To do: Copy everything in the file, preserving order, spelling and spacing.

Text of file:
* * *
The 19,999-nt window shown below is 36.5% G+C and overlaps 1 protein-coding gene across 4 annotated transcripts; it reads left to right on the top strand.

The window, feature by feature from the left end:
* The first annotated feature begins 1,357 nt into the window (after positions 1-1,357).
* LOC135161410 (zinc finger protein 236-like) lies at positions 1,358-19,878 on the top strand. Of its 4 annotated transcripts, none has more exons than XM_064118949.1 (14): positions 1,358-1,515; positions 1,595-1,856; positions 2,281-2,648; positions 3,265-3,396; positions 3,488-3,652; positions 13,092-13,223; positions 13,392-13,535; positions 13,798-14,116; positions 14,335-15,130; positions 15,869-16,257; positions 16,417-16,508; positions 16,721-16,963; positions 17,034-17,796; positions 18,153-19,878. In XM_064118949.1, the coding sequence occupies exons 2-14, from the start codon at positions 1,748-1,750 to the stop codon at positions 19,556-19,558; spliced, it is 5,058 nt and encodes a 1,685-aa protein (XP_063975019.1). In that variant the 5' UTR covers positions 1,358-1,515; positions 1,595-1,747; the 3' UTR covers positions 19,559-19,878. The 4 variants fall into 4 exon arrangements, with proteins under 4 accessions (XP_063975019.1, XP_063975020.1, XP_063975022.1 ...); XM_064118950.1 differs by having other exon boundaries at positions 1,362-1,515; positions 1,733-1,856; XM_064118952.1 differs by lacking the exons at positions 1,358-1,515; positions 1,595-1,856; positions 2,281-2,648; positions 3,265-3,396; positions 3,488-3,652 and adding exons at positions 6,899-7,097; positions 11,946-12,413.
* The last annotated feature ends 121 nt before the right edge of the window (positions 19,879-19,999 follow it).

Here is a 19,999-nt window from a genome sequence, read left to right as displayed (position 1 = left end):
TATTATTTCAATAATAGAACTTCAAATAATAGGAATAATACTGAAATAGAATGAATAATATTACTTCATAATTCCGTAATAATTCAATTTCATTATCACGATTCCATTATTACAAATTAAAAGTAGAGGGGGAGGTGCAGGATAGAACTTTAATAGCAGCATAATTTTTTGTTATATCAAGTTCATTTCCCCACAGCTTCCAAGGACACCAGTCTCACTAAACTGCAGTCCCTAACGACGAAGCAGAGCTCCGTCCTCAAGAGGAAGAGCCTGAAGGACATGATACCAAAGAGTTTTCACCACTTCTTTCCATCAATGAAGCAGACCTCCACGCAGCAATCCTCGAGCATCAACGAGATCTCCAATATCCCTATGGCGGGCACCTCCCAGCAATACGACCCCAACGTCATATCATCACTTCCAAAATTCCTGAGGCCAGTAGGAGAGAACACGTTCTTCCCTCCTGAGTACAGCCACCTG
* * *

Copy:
The 19,999-nt window shown below is 36.5% G+C and overlaps 1 protein-coding gene across 4 annotated transcripts; it reads left to right on the top strand.

The window, feature by feature from the left end:
* The first annotated feature begins 1,357 nt into the window (after positions 1-1,357).
* LOC135161410 (zinc finger protein 236-like) lies at positions 1,358-19,878 on the top strand. Of its 4 annotated transcripts, none has more exons than XM_064118949.1 (14): positions 1,358-1,515; positions 1,595-1,856; positions 2,281-2,648; positions 3,265-3,396; positions 3,488-3,652; positions 13,092-13,223; positions 13,392-13,535; positions 13,798-14,116; positions 14,335-15,130; positions 15,869-16,257; positions 16,417-16,508; positions 16,721-16,963; positions 17,034-17,796; positions 18,153-19,878. In XM_064118949.1, the coding sequence occupies exons 2-14, from the start codon at positions 1,748-1,750 to the stop codon at positions 19,556-19,558; spliced, it is 5,058 nt and encodes a 1,685-aa protein (XP_063975019.1). In that variant the 5' UTR covers positions 1,358-1,515; positions 1,595-1,747; the 3' UTR covers positions 19,559-19,878. The 4 variants fall into 4 exon arrangements, with proteins under 4 accessions (XP_063975019.1, XP_063975020.1, XP_063975022.1 ...); XM_064118950.1 differs by having other exon boundaries at positions 1,362-1,515; positions 1,733-1,856; XM_064118952.1 differs by lacking the exons at positions 1,358-1,515; positions 1,595-1,856; positions 2,281-2,648; positions 3,265-3,396; positions 3,488-3,652 and adding exons at positions 6,899-7,097; positions 11,946-12,413.
* The last annotated feature ends 121 nt before the right edge of the window (positions 19,879-19,999 follow it).

Here is a 19,999-nt window from a genome sequence, read left to right as displayed (position 1 = left end):
TATTATTTCAATAATAGAACTTCAAATAATAGGAATAATACTGAAATAGAATGAATAATATTACTTCATAATTCCGTAATAATTCAATTTCATTATCACGATTCCATTATTACAAATTAAAAGTAGAGGGGGAGGTGCAGGATAGAACTTTAATAGCAGCATAATTTTTTGTTATATCAAGTTCATTTCCCCACAGCTTCCAAGGACACCAGTCTCACTAAACTGCAGTCCCTAACGACGAAGCAGAGCTCCGTCCTCAAGAGGAAGAGCCTGAAGGACATGATACCAAAGAGTTTTCACCACTTCTTTCCATCAATGAAGCAGACCTCCACGCAGCAATCCTCGAGCATCAACGAGATCTCCAATATCCCTATGGCGGGCACCTCCCAGCAATACGACCCCAACGTCATATCATCACTTCCAAAATTCCTGAGGCCAGTAGGAGAGAACACGTTCTTCCCTCCTGAGTACAGCCACCTG